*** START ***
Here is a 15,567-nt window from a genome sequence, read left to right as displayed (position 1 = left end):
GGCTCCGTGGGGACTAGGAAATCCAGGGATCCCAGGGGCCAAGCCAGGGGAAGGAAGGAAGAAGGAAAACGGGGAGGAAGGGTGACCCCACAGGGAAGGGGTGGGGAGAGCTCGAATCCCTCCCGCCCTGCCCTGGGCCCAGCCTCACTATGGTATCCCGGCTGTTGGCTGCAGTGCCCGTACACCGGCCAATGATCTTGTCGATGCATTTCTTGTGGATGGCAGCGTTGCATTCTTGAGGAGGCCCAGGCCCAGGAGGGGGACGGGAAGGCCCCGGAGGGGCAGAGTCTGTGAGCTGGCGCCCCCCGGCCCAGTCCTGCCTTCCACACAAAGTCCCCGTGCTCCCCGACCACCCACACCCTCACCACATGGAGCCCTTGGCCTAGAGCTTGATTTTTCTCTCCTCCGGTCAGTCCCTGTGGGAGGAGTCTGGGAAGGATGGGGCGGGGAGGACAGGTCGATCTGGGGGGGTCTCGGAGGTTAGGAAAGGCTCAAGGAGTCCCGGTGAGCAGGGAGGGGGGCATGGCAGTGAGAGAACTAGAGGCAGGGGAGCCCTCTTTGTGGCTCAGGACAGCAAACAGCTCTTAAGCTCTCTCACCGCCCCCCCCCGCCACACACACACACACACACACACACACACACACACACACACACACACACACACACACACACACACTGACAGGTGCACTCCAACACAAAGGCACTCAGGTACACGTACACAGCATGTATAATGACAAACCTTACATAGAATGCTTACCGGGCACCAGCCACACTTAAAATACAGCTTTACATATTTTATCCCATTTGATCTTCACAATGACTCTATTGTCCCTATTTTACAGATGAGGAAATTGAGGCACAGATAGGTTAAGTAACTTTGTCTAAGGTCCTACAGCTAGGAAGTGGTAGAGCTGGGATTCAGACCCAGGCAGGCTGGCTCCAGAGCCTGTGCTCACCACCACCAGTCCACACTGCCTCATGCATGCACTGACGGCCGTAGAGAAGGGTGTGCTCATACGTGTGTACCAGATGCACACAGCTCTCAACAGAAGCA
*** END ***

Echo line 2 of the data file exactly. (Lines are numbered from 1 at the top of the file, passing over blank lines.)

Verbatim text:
GGCTCCGTGGGGACTAGGAAATCCAGGGATCCCAGGGGCCAAGCCAGGGGAAGGAAGGAAGAAGGAAAACGGGGAGGAAGGGTGACCCCACAGGGAAGGGGTGGGGAGAGCTCGAATCCCTCCCGCCCTGCCCTGGGCCCAGCCTCACTATGGTATCCCGGCTGTTGGCTGCAGTGCCCGTACACCGGCCAATGATCTTGTCGATGCATTTCTTGTGGATGGCAGCGTTGCATTCTTGAGGAGGCCCAGGCCCAGGAGGGGGACGGGAAGGCCCCGGAGGGGCAGAGTCTGTGAGCTGGCGCCCCCCGGCCCAGTCCTGCCTTCCACACAAAGTCCCCGTGCTCCCCGACCACCCACACCCTCACCACATGGAGCCCTTGGCCTAGAGCTTGATTTTTCTCTCCTCCGGTCAGTCCCTGTGGGAGGAGTCTGGGAAGGATGGGGCGGGGAGGACAGGTCGATCTGGGGGGGTCTCGGAGGTTAGGAAAGGCTCAAGGAGTCCCGGTGAGCAGGGAGGGGGGCATGGCAGTGAGAGAACTAGAGGCAGGGGAGCCCTCTTTGTGGCTCAGGACAGCAAACAGCTCTTAAGCTCTCTCACCGCCCCCCCCCGCCACACACACACACACACACACACACACACACACACACACACACACACACACACACACACACACACTGACAGGTGCACTCCAACACAAAGGCACTCAGGTACACGTACACAGCATGTATAATGACAAACCTTACATAGAATGCTTACCGGGCACCAGCCACACTTAAAATACAGCTTTACATATTTTATCCCATTTGATCTTCACAATGACTCTATTGTCCCTATTTTACAGATGAGGAAATTGAGGCACAGATAGGTTAAGTAACTTTGTCTAAGGTCCTACAGCTAGGAAGTGGTAGAGCTGGGATTCAGACCCAGGCAGGCTGGCTCCAGAGCCTGTGCTCACCACCACCAGTCCACACTGCCTCATGCATGCACTGACGGCCGTAGAGAAGGGTGTGCTCATACGTGTGTACCAGATGCACACAGCTCTCAACAGAAGCA